The North West government has rejected claims that it failed to spend almost R500 million on services in the dilapidated parts of the province in the past financial year.
This comes after ActionSA leader in the province, Kwena Mangope, released a statement alleging that the provincial government was to return R419 million to the Treasury before the end of March.
“ActionSA is concerned that the North West government’s underspending of its budget will lead to poorer quality roads, worse healthcare provision, and ultimately fewer services to the most vulnerable in the province.
“We believe that the province’s underspent budget could have been used to improve the living conditions of thousands (of people) in the province and help to create an enabling environment for job creation,” said Mangope.
Mangope said returning the funds to the Treasury was an admission of failure by the provincial government.
However, the North West government has labelled the issue a “witch hunt.”
“This issue was handled by the provincial Treasury. The stated amount was simply based on malicious reports. The remainder of the budget had not yet been spent because the financial year had not ended.
“Unfortunately, some are referring to municipal funds when we all know that the financial year for municipalities ends in June. The province has done everything in its power to spend funds accordingly,” said Premier Bushy Maape’s spokesperson, Sello Tatai.
Tatai referred African Times to a statement issued by the provincial government on similar allegations that ActionSA has raised in its recent statement.
According to the provincial Treasury statement, there was no need to speculate how much was spent and how much wasn’t because the financial statements they submitted are yet to be audited.
“The provincial government would be in a better position to confirm the expenditure reports of departments (after the audit). It would be unfair to predict the outcome of expenditure for the current year before critical accountability processes are concluded.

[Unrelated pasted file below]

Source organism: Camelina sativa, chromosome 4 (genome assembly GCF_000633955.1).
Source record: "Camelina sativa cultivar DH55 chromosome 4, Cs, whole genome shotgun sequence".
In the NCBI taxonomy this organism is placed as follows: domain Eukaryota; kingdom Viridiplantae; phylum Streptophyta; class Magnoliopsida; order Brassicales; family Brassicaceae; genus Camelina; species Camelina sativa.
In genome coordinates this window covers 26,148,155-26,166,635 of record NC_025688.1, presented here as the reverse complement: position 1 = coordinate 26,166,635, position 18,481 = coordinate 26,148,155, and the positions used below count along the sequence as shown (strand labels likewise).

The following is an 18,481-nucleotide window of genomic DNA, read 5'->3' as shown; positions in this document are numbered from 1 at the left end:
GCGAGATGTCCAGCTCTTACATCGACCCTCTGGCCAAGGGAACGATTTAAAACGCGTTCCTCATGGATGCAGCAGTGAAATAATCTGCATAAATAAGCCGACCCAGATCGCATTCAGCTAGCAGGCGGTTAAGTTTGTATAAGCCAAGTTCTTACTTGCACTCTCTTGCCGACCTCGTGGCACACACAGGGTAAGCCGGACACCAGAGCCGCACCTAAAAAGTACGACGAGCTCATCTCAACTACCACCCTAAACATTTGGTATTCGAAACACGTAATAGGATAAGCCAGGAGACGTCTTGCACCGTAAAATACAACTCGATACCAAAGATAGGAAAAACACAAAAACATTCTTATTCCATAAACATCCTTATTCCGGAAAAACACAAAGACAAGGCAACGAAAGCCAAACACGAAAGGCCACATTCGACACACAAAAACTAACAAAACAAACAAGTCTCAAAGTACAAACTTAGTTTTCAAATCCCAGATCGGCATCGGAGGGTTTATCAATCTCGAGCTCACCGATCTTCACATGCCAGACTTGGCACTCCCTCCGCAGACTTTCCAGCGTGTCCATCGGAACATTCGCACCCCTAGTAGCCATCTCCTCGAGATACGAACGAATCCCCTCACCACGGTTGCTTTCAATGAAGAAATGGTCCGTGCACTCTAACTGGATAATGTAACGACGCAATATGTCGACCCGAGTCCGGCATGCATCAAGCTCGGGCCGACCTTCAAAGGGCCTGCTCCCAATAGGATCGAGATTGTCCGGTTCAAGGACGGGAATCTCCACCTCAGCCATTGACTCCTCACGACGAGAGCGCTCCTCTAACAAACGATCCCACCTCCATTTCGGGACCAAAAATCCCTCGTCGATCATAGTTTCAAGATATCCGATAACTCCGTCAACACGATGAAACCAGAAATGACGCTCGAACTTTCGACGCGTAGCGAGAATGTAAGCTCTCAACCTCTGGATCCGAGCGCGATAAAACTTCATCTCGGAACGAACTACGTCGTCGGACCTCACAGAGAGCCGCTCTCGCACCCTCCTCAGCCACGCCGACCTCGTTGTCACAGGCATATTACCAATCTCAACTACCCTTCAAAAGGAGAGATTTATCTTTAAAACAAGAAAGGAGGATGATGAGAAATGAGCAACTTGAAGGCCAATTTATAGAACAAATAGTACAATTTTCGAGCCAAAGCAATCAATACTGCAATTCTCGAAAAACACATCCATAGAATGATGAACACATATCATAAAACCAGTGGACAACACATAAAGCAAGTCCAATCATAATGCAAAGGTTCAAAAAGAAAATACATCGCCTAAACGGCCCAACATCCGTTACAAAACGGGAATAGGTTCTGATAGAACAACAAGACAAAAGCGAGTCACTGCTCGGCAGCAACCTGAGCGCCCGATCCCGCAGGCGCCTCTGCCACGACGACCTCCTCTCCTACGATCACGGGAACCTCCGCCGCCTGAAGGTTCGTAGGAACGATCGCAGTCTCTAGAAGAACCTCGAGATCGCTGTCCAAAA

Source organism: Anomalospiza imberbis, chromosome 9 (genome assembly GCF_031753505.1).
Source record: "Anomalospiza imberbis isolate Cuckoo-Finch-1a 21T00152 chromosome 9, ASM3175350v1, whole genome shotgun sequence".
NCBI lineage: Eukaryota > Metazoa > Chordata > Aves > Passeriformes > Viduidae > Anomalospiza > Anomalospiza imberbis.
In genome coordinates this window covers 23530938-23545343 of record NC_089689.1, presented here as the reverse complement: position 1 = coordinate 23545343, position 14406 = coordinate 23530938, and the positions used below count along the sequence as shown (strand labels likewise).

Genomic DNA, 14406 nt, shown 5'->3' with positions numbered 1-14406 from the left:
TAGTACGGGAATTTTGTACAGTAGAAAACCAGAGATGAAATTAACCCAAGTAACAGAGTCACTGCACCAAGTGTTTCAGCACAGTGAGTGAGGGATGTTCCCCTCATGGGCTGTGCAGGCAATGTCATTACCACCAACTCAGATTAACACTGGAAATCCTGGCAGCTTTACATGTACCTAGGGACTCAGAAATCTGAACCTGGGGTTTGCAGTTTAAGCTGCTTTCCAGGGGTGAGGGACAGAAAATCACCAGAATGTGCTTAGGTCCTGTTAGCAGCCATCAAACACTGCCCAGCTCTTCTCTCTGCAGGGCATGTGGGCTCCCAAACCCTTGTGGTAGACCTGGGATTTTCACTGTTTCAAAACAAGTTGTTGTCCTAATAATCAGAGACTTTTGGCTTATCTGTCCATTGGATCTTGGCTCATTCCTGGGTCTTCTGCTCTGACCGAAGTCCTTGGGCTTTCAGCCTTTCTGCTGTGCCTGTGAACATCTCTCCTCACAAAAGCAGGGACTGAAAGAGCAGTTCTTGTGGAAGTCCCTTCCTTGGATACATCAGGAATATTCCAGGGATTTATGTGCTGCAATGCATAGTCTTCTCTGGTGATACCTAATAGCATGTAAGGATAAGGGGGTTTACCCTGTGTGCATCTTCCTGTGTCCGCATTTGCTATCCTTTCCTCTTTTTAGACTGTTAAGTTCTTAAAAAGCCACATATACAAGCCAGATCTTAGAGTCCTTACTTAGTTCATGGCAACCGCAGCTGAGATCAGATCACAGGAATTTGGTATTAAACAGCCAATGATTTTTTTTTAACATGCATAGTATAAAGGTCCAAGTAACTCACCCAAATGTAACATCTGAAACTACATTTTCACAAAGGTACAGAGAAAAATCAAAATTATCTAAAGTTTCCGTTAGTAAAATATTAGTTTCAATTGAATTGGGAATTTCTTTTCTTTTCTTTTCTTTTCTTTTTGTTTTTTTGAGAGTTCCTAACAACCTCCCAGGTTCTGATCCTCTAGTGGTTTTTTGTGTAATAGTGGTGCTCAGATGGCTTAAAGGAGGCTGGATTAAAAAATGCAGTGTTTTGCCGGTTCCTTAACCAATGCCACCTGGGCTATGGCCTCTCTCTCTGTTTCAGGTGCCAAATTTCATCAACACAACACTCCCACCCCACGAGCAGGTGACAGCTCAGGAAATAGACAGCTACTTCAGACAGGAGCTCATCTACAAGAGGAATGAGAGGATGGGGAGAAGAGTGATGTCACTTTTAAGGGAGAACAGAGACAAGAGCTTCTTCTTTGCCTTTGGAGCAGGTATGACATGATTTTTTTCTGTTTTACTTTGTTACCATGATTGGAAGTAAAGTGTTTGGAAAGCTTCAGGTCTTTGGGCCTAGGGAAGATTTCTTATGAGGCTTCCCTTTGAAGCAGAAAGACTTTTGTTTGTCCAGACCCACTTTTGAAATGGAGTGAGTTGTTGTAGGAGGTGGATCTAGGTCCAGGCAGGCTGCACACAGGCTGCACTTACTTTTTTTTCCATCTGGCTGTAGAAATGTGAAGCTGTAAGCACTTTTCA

“Further note that the financial year for municipalities ends on 30 June 2023. Therefore, it will be premature to pronounce any unspent funds for the current municipal financial year,” said the provincial Treasury.
The National Treasury told African Times that it was common for government entities to return funds that had not been spent.
“It is fairly common for funds to be surrendered to the National Revenue Fund. Whether a national department spends 98% of its budget or 78% of its budget, it all reverts back.
“In the case of provinces and municipalities, the Division of Revenue Act states that unspent conditional grant funds revert to the Revenue Fund, unless approved by the National Treasury,” said the National Treasury.
The Treasury further explained that there were various reasons why government entities would return money back to them.
“This could range from vacant posts that have not been filled, capital spending not going according to plan, delays in procurement, or weak planning. In some cases, there may even be efficiencies in the delivery of a project, resulting in savings.
However, the Treasury admitted that underspending hampered service delivery.
“The most obvious is that service delivery targets are not met. Budget reprioritisation will only be considered in the broader context of budget analysis and delivery performance.
“Budget cuts are not automatic… If there are efficiency gains, duplication of functions, or persistent underperformance over multiple years due to capacity to deliver. Budget performance is also measured against spending effectiveness,” the Treasury said.